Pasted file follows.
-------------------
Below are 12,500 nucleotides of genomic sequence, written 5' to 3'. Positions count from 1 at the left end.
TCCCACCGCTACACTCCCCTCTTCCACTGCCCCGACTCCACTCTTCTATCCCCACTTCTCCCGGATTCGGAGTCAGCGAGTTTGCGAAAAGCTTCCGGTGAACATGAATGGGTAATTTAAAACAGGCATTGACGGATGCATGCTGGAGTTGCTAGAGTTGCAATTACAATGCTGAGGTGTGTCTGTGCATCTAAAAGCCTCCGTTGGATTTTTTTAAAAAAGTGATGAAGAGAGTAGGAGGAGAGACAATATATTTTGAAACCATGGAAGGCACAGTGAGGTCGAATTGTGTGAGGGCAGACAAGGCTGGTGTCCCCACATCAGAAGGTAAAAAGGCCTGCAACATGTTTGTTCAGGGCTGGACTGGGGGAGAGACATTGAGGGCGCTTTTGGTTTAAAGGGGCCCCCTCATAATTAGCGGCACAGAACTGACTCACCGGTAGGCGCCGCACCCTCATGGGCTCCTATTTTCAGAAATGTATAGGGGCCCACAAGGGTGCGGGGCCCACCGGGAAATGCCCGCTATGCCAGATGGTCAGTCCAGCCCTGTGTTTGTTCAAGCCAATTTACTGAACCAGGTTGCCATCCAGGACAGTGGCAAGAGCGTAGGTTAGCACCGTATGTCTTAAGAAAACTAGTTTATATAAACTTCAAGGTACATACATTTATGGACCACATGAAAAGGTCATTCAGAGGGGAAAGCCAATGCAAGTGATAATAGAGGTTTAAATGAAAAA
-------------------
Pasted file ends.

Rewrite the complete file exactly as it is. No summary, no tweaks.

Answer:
Below are 12,500 nucleotides of genomic sequence, written 5' to 3'. Positions count from 1 at the left end.
TCCCACCGCTACACTCCCCTCTTCCACTGCCCCGACTCCACTCTTCTATCCCCACTTCTCCCGGATTCGGAGTCAGCGAGTTTGCGAAAAGCTTCCGGTGAACATGAATGGGTAATTTAAAACAGGCATTGACGGATGCATGCTGGAGTTGCTAGAGTTGCAATTACAATGCTGAGGTGTGTCTGTGCATCTAAAAGCCTCCGTTGGATTTTTTTAAAAAAGTGATGAAGAGAGTAGGAGGAGAGACAATATATTTTGAAACCATGGAAGGCACAGTGAGGTCGAATTGTGTGAGGGCAGACAAGGCTGGTGTCCCCACATCAGAAGGTAAAAAGGCCTGCAACATGTTTGTTCAGGGCTGGACTGGGGGAGAGACATTGAGGGCGCTTTTGGTTTAAAGGGGCCCCCTCATAATTAGCGGCACAGAACTGACTCACCGGTAGGCGCCGCACCCTCATGGGCTCCTATTTTCAGAAATGTATAGGGGCCCACAAGGGTGCGGGGCCCACCGGGAAATGCCCGCTATGCCAGATGGTCAGTCCAGCCCTGTGTTTGTTCAAGCCAATTTACTGAACCAGGTTGCCATCCAGGACAGTGGCAAGAGCGTAGGTTAGCACCGTATGTCTTAAGAAAACTAGTTTATATAAACTTCAAGGTACATACATTTATGGACCACATGAAAAGGTCATTCAGAGGGGAAAGCCAATGCAAGTGATAATAGAGGTTTAAATGAAAAA